For the second mouse review in a row we have a truly ambidextrous mouse in the Aivia M8600. The "regular" side has the back and forward buttons that we're all used to now...
And the right hand side we have an alternative couple of buttons. The scroll-wheel looks like it's been nicked off a slot car racer and also includes the side-scrolling feature. At the very front is a small flap that hides a mini-USB port, so you can run the mouse as cabled if you so desire.
Behind the scroll wheel we have the LED indicators for battery level and currently selected profile, as well as DPI increase and reduce buttons too.
There is a fair amount of stuff on the underside. As well as the centrally-mounted sensor we have a genuine on-off button, the battery removal switch, the wireless pairing button and a charging point.
The Aivia M8600 comes equipped with the Gigabyte Ghost software. It's similar to the version we saw with the K8100 keyboard, but thankfully it's infinitely easier to use as everything is clearly labelled. The is a single-click left and right handed switch, as well as a battery charge indicator and, at the top right, colour-coded profiles.
Across the top we have potentially four buttons that lead to hidden delights. Unfortunately the Windows button leads to the mouse control panel, and even in this latest v1.02 update the Macro Editor leads nowhere at all. The sensitivity and scrolling settings boxes are intuitive, although it's difficult to get a sliding bar wrong. It might need a little warning that you're passing out of the hardware DPI setting and into software interpolation, but that's nit-picking an otherwise solid bit of software. Macro editing aside.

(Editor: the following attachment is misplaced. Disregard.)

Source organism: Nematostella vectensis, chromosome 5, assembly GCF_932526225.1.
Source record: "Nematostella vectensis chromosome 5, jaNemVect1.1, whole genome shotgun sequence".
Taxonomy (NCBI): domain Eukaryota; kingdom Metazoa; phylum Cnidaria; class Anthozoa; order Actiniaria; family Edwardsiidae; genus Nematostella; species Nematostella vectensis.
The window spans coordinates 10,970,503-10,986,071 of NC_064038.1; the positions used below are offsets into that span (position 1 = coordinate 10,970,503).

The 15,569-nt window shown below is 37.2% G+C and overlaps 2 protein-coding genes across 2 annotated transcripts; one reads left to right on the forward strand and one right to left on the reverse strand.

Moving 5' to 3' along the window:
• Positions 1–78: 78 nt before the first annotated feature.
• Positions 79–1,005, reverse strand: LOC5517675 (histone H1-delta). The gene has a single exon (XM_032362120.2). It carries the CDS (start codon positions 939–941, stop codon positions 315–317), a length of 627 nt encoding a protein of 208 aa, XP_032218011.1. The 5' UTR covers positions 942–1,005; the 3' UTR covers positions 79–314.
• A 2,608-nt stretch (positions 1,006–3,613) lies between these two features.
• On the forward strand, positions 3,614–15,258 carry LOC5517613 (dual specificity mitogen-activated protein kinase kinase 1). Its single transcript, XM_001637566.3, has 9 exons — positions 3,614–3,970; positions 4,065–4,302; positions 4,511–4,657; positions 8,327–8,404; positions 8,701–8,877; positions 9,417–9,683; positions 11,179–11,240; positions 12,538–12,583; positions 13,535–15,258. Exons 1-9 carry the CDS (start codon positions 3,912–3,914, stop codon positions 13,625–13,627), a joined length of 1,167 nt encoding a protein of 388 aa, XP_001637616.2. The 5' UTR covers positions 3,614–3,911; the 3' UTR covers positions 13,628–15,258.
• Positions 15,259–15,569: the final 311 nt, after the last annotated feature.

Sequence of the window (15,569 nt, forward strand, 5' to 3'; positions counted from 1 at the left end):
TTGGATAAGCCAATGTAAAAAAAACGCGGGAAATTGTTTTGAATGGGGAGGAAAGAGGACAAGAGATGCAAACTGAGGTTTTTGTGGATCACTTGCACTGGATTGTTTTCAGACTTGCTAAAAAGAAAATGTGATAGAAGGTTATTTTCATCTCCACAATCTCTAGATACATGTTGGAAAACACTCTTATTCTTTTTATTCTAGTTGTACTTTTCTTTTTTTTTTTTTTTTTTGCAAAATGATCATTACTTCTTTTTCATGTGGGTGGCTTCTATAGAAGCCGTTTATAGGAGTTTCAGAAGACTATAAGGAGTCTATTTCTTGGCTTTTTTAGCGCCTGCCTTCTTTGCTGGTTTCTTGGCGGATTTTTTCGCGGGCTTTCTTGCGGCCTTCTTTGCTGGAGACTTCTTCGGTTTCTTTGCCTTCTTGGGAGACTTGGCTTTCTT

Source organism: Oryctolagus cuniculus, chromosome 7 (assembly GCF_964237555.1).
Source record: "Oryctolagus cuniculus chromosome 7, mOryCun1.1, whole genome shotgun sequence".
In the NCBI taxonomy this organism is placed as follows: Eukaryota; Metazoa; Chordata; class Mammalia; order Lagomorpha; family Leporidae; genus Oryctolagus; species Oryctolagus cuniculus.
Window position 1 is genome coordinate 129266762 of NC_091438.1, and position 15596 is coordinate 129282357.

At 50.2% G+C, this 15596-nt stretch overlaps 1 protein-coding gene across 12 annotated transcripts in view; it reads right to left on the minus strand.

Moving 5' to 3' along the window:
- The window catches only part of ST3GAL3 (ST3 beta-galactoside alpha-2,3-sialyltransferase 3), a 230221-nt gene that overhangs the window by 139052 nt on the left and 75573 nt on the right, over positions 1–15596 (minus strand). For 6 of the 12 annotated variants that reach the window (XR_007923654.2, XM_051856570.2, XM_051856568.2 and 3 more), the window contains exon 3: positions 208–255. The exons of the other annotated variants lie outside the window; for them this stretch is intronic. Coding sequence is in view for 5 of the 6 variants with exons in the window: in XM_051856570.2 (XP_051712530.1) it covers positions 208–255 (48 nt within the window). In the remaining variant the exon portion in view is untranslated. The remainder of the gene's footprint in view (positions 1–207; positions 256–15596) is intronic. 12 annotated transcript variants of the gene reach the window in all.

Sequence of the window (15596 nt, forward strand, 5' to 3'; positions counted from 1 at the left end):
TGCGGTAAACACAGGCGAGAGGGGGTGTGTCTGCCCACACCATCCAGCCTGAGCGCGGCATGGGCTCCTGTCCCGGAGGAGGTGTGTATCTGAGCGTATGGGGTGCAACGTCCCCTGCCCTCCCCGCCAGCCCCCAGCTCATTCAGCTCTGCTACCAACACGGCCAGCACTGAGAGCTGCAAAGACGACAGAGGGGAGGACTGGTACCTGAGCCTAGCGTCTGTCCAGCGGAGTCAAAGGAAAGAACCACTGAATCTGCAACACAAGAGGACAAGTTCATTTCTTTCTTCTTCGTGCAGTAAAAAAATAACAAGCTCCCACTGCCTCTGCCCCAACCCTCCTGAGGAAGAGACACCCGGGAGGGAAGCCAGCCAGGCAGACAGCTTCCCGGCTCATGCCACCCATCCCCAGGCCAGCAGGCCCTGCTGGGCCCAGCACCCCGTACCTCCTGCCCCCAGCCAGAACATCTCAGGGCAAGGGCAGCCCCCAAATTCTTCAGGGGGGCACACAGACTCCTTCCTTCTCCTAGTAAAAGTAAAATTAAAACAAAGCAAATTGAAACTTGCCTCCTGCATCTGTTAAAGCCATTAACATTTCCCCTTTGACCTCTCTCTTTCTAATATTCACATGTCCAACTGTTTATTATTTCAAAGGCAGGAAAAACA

The Gigabyte Aivia M8600 Wireless Macro Mouse has a lot going for it, but similarly to it's K8100 brethren, there are a few little quirks that stop it from achieving true greatness.
The packaging is fantastic. Not only is it a very rare thing to find a mouse that comes in a tube, but the amount of stuff you get in it is exceptional. The cables are high quality and the ends fit very snugly into both the mouse and the charging dock ensuring they wont wiggle free. Speaking of the charging dock it's a clever piece of design. It's the wireless receiver, contains a port for the spare battery so you can charge as you go, but also it's possible to dock the mouse on top and charge it up without removing the battery. If you so choose. Should you fancy charging on the go then Gigabyte supply another cable so you can use the M8600 as a wired mouse so you can charge and play.